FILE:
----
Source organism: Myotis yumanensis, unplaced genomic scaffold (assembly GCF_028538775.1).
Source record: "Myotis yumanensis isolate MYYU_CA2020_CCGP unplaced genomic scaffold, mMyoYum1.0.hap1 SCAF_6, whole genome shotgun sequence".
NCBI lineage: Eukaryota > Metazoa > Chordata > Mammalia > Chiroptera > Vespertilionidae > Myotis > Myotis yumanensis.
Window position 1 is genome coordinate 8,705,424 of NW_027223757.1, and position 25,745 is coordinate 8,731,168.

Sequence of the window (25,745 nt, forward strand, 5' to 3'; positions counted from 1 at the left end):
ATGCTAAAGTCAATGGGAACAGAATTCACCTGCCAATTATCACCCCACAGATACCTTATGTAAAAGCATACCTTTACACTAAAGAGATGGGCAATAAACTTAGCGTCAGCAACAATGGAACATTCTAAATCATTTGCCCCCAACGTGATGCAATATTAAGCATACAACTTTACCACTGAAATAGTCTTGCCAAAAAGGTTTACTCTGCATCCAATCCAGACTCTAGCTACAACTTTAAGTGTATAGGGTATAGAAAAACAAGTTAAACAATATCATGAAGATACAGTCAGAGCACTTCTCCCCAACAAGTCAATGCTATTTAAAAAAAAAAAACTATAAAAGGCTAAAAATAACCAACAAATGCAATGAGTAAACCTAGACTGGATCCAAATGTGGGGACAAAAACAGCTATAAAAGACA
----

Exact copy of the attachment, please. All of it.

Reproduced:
Source organism: Myotis yumanensis, unplaced genomic scaffold (assembly GCF_028538775.1).
Source record: "Myotis yumanensis isolate MYYU_CA2020_CCGP unplaced genomic scaffold, mMyoYum1.0.hap1 SCAF_6, whole genome shotgun sequence".
NCBI lineage: Eukaryota > Metazoa > Chordata > Mammalia > Chiroptera > Vespertilionidae > Myotis > Myotis yumanensis.
Window position 1 is genome coordinate 8,705,424 of NW_027223757.1, and position 25,745 is coordinate 8,731,168.

Sequence of the window (25,745 nt, forward strand, 5' to 3'; positions counted from 1 at the left end):
ATGCTAAAGTCAATGGGAACAGAATTCACCTGCCAATTATCACCCCACAGATACCTTATGTAAAAGCATACCTTTACACTAAAGAGATGGGCAATAAACTTAGCGTCAGCAACAATGGAACATTCTAAATCATTTGCCCCCAACGTGATGCAATATTAAGCATACAACTTTACCACTGAAATAGTCTTGCCAAAAAGGTTTACTCTGCATCCAATCCAGACTCTAGCTACAACTTTAAGTGTATAGGGTATAGAAAAACAAGTTAAACAATATCATGAAGATACAGTCAGAGCACTTCTCCCCAACAAGTCAATGCTATTTAAAAAAAAAAAACTATAAAAGGCTAAAAATAACCAACAAATGCAATGAGTAAACCTAGACTGGATCCAAATGTGGGGACAAAAACAGCTATAAAAGACA